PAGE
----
Tuesday, June 19, 2012

20, 19, 18, 17...

I tip 20% without thinking. It is my standard. I may even tell you I think it should be your standard. In fact, I typically round up, so that depending on the size of the bill, I usually end up tipping 21% to 25%.

This is why I am truly sad, and sorry to relate, that as the years away from waiting tables increase, I find myself stopping to consider this tipping practice.

It's lame to bitch about bad service. It's for cheap bastards, it's for old people, it's for judgmental office automatons who have never worked a double shift on cement floors on Mardi Gras in a New Orleans themed restaurant. I don't like the idea of joining the leagues of these types of assholes.

So am I becoming an old curmudgeon who yells at the kids on my lawn? Or is it that I keep running into bad, bad, BAD service?

This past week: brunch in a very un-busy place where 25 minutes passed without a server checking in with me. And I define "checking in" as including a slow walk-by, where I can choose (or not) to seek eye contact. If I don't make it or don't need you, that's OK; you've checked in. You've made yourself available. The 25 minutes of side work you just did about 15 yards away was the 25 minutes in which I decided I needed neither dessert NOR another drink (both of which I would have ordered) and asked for my check instead.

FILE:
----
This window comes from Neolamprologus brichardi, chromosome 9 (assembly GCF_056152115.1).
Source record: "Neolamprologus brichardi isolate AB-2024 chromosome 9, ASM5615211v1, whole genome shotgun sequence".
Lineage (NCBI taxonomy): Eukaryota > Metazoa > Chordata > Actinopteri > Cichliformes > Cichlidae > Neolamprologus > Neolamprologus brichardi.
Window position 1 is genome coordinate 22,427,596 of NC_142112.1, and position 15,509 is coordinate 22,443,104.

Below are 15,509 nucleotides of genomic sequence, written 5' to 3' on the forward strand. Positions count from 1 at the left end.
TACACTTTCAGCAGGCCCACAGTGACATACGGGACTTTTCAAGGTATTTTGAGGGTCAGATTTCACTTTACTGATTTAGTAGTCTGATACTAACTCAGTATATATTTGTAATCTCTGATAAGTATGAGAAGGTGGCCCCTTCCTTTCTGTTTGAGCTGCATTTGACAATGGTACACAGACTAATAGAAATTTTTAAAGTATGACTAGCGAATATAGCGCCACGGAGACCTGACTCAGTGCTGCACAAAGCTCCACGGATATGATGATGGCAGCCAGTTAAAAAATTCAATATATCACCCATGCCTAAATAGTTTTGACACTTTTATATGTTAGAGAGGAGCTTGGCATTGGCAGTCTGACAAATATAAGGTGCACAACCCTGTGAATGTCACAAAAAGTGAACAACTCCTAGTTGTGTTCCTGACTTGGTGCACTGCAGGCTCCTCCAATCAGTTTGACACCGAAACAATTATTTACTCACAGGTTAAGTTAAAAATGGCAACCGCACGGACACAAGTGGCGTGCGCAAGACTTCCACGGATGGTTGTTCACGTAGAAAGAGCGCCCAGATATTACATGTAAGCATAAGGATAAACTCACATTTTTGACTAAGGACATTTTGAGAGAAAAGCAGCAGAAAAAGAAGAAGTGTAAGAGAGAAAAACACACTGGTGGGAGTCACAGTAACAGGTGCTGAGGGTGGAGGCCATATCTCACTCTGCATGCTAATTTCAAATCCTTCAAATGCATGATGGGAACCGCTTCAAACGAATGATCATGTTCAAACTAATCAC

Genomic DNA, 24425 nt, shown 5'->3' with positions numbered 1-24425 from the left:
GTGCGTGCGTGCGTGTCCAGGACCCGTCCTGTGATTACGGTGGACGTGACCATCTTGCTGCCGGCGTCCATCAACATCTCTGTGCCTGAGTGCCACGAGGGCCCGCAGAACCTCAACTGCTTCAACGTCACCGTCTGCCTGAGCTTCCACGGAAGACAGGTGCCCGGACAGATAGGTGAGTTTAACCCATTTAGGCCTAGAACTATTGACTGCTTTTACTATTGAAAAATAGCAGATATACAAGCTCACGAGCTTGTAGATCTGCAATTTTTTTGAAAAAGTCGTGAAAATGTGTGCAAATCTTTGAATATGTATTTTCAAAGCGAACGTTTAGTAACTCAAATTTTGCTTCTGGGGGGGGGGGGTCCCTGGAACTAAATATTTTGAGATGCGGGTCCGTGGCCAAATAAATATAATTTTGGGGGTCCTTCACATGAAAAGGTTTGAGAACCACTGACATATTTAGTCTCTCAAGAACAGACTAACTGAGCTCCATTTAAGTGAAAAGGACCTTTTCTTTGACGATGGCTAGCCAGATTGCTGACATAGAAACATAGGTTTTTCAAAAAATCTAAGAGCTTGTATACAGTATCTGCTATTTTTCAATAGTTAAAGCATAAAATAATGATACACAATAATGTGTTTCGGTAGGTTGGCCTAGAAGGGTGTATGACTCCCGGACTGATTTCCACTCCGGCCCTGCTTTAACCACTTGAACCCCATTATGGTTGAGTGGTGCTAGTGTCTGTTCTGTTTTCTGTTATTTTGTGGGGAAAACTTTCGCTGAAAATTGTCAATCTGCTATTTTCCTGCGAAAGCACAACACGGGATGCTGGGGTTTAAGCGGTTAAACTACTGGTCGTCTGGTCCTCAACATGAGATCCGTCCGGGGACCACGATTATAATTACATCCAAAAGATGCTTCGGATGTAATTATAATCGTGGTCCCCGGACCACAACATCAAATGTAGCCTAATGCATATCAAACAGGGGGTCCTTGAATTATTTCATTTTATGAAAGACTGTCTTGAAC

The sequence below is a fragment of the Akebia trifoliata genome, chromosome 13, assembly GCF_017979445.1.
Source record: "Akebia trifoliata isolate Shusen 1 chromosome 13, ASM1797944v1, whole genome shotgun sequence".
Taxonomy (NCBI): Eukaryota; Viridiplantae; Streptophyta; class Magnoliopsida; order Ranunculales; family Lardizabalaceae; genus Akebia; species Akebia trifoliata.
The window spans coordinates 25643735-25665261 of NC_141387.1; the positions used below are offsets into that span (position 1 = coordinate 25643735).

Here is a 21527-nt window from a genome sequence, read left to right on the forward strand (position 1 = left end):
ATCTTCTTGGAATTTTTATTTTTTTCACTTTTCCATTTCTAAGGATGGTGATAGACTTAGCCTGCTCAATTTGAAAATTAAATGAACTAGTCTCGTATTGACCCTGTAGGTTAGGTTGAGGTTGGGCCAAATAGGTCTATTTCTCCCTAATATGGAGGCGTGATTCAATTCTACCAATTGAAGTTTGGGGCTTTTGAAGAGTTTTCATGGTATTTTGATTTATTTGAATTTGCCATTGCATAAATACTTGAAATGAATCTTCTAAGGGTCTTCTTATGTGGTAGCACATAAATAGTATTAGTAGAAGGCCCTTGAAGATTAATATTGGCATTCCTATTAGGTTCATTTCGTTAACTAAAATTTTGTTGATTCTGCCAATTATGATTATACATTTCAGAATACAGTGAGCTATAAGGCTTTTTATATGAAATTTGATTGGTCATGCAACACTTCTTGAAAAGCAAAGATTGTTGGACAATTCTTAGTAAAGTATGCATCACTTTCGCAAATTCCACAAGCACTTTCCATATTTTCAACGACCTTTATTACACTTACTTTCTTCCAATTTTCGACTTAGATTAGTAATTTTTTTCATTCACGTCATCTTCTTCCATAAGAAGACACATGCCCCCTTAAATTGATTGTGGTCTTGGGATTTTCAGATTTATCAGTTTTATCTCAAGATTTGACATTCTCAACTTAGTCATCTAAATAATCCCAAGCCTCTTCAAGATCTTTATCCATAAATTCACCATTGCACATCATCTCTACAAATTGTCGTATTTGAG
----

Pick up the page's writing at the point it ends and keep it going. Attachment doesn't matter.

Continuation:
On which I rounded down, to 17.02% as a tip. I felt awful about it.

But I didn't feel awful enough to not do it.

So should I tell servers to watch out? The times they are a-changin'? Or was this a one-time-super-cranky-weekend kind of thing?

1 comment:

  1. I do this *exact* same thing: 20% standard, less for bad service. Problem is, they're probably getting MORE from me (15-17%) for bad service than they probably get from other people. And still I feel shitty about it, so basically, it's a win for them, and a lose-lose for me. Not sure how to correct it, though...

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